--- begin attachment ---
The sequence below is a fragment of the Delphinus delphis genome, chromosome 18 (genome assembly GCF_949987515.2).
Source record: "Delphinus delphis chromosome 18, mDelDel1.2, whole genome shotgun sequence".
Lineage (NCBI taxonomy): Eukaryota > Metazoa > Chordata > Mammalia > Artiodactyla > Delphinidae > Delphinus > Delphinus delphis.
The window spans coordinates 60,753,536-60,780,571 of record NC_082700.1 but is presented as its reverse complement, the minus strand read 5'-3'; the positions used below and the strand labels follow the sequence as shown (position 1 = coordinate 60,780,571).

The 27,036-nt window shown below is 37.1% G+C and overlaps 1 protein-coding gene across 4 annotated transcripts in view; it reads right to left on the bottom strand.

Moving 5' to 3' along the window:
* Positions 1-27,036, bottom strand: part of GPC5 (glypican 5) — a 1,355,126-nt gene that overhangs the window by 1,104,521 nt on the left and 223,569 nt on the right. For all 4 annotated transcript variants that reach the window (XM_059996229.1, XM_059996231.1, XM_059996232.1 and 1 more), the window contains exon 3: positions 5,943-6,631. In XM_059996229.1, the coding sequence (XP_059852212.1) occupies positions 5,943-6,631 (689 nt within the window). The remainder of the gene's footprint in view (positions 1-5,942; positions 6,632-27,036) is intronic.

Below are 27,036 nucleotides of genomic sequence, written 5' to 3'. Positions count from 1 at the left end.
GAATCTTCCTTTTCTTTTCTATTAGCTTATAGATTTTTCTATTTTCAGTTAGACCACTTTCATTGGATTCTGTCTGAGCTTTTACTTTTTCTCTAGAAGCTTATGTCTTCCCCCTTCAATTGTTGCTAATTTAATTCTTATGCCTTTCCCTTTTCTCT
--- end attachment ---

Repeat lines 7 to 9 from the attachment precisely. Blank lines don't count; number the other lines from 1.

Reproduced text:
* Positions 1-27,036, bottom strand: part of GPC5 (glypican 5) — a 1,355,126-nt gene that overhangs the window by 1,104,521 nt on the left and 223,569 nt on the right. For all 4 annotated transcript variants that reach the window (XM_059996229.1, XM_059996231.1, XM_059996232.1 and 1 more), the window contains exon 3: positions 5,943-6,631. In XM_059996229.1, the coding sequence (XP_059852212.1) occupies positions 5,943-6,631 (689 nt within the window). The remainder of the gene's footprint in view (positions 1-5,942; positions 6,632-27,036) is intronic.

Below are 27,036 nucleotides of genomic sequence, written 5' to 3'. Positions count from 1 at the left end.
GAATCTTCCTTTTCTTTTCTATTAGCTTATAGATTTTTCTATTTTCAGTTAGACCACTTTCATTGGATTCTGTCTGAGCTTTTACTTTTTCTCTAGAAGCTTATGTCTTCCCCCTTCAATTGTTGCTAATTTAATTCTTATGCCTTTCCCTTTTCTCT